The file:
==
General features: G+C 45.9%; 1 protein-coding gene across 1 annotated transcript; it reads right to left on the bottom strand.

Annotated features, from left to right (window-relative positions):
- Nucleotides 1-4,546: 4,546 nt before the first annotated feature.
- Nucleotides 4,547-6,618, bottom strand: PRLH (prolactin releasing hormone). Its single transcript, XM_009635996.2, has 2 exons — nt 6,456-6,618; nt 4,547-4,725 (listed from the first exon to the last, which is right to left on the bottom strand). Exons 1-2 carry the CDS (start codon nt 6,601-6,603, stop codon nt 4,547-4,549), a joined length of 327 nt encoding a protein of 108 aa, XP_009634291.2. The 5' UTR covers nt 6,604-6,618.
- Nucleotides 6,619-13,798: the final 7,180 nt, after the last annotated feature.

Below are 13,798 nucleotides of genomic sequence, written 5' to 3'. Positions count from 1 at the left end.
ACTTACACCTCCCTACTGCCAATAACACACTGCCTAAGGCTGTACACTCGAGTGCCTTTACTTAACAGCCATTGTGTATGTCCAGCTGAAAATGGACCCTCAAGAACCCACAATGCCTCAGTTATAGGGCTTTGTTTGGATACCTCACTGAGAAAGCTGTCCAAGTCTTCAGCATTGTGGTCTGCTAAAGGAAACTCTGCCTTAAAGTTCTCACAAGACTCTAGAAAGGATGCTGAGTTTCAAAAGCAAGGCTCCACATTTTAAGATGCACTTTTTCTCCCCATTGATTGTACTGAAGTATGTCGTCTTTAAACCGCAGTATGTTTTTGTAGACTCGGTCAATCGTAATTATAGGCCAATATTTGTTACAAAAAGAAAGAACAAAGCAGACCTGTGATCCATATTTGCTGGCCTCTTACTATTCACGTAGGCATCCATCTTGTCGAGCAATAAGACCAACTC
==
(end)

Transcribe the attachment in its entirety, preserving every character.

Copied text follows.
General features: G+C 45.9%; 1 protein-coding gene across 1 annotated transcript; it reads right to left on the bottom strand.

Annotated features, from left to right (window-relative positions):
- Nucleotides 1-4,546: 4,546 nt before the first annotated feature.
- Nucleotides 4,547-6,618, bottom strand: PRLH (prolactin releasing hormone). Its single transcript, XM_009635996.2, has 2 exons — nt 6,456-6,618; nt 4,547-4,725 (listed from the first exon to the last, which is right to left on the bottom strand). Exons 1-2 carry the CDS (start codon nt 6,601-6,603, stop codon nt 4,547-4,549), a joined length of 327 nt encoding a protein of 108 aa, XP_009634291.2. The 5' UTR covers nt 6,604-6,618.
- Nucleotides 6,619-13,798: the final 7,180 nt, after the last annotated feature.

Below are 13,798 nucleotides of genomic sequence, written 5' to 3'. Positions count from 1 at the left end.
ACTTACACCTCCCTACTGCCAATAACACACTGCCTAAGGCTGTACACTCGAGTGCCTTTACTTAACAGCCATTGTGTATGTCCAGCTGAAAATGGACCCTCAAGAACCCACAATGCCTCAGTTATAGGGCTTTGTTTGGATACCTCACTGAGAAAGCTGTCCAAGTCTTCAGCATTGTGGTCTGCTAAAGGAAACTCTGCCTTAAAGTTCTCACAAGACTCTAGAAAGGATGCTGAGTTTCAAAAGCAAGGCTCCACATTTTAAGATGCACTTTTTCTCCCCATTGATTGTACTGAAGTATGTCGTCTTTAAACCGCAGTATGTTTTTGTAGACTCGGTCAATCGTAATTATAGGCCAATATTTGTTACAAAAAGAAAGAACAAAGCAGACCTGTGATCCATATTTGCTGGCCTCTTACTATTCACGTAGGCATCCATCTTGTCGAGCAATAAGACCAACTC